Artist Stephanie Syjuco bought some black-and-white photographs a couple of years ago of what she thought were Filipinos seen in everyday moments.
But when she looked a little closer, she realized the photos were staged. They were actually photos of the Filipino village at the 1904 World’s Fair in St. Louis, where people from around the world were displayed in so-called living exhibitions.
A collection of altered photos from that event are part of her exhibition on view at Contemporary Art Museum St. Louis.
Syjuco’s experience with the World’s Fair photos dovetailed with a key concern in her artwork: how the relationship between colonized peoples and the nations that rule them has been mediated by photography.
Born in Manila, she came to the United States at 3 and lives and works in Oakland, California. Syjuco is particularly interested in how Filipino people were presented to mainland Americans during the nearly 50 years that the Philippines was a U.S. colony.
Wassan Al-Khudhairi, the chief curator at CAM, already had Syjuco in mind for a show at the museum when the artist relayed her story about the old photos. Al-Khudhairi invited her to St. Louis for a 10-day residency in which she combed through archives related to the 1904 World’s Fair. She looked at materials held by Missouri Historical Society, St. Louis Mercantile Library and St. Louis Science Center.
“Rogue States,” the exhibition on view through Dec. 29, includes an assortment of photographs of images from the staged Filipino village in which Syjuco’s hand is partially obscuring the original picture.
“It’s kind of a gentle intervention,” she explained while setting up her show recently. “Not a way to destroy the photograph, but a way to question its ability to be seen as a neutral image of foreign peoples.”
On a recent afternoon at CAM, Syjuco assembled a new three-dimensional installation partially inspired by her archival dig in St. Louis, called “Dodge and Burn (Visible Storage).”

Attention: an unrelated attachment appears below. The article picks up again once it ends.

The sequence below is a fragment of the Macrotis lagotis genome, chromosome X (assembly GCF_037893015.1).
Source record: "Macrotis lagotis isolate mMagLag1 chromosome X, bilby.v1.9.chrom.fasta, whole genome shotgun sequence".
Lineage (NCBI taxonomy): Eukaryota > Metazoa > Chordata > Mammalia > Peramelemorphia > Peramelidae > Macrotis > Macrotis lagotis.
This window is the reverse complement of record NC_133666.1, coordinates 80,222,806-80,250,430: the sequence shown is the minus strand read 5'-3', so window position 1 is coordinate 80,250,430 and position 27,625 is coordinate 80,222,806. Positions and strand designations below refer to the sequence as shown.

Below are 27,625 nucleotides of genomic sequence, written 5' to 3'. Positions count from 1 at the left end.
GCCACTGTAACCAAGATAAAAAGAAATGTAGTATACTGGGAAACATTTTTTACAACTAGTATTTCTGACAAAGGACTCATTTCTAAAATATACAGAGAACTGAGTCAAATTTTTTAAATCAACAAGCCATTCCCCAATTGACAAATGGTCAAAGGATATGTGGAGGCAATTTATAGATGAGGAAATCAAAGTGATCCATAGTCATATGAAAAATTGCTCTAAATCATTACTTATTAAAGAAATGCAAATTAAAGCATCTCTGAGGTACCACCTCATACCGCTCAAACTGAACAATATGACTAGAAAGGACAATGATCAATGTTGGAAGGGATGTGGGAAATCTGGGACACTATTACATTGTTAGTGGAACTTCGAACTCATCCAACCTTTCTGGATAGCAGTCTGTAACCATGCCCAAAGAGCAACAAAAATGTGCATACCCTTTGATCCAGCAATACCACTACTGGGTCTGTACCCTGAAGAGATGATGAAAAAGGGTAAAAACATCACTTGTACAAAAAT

It’s a platform crowded with objects, many of them printouts of photos she found online, printed at actual size and mounted on laser-cut wood. Some are stock images of tropical fruit, a remark about how colonized people have been artificially presented as exotic. There are also photos of Filipino revolutionaries who fought both the Spanish and U.S. forces. Syjuco borrowed images of Filipino baskets and knives from the website of New York’s Metropolitan Museum of Art.
“They look like props,” Syjuco said. “They look like they’ve been pulled from a museum collection, but in a way they’ve been illicitly borrowed, because no permission was asked to do so.”
The installation is presented as a companion piece with “Neutral Calibration Studies (Ornament + Crime),” a 2016 work that explores similar themes. It too is a collection of objects arranged on a gray platform, many of them printed out from images the artist found online.
They include a reproduction of a photo from Man Ray’s 1926 series “Noire et Blanche,” picturing a white woman posing with an African mask. There’s also a rattan peacock chair — a piece of wicker furniture designed in a style of Filipino origin — and several copies of a 1967 photo of Black Panthers co-founder Huey P. Newton (attributed to Blair Stapp, with the composition by Eldridge Cleaver) posing in such a chair.
“There are a lot of images and photographs that have been re-collaged or redisplayed or recontextualized,” she said. “I’m really thinking about how images are highly manipulatable, and that nothing is really neutral, especially in an age of politics.
Syjuco’s concerns with the manipulation of photography to shape our understanding of history are also reflected in selections from “Cargo Cults,” a 2016 photo series. They are black-and-white self portraits by Syjuco in the manner of old photos that purported to show members of indigenous tribes from around the world. But she bought all the clothes she’s wearing in the photos at American shopping malls; the dangling price tags are visible.
“The topics and the subject matter that she’s exploring feel very relevant to a lot of the conversations that are happening in the United States,” Al-Khudhairi said. “Stephanie uses the history and historical narratives to help us unpack and rethink our current situation.”
The artist said she wants her work to be complicated. She’d like viewers to make connections between the different items as they move around the gallery. Much of it has a distinct sense of self-consciousness — of taking historical raw materials and assembling them into something that’s not quite real.
“What you’re looking at is a giant construction. Whatever narrative is happening here has been highly composed; it’s been edited, there’s nothing naturalist at all. There’s a lot of artifice about it,” Syjuco said.
Jeremy can be found on Twitter @jeremydgoodwin.
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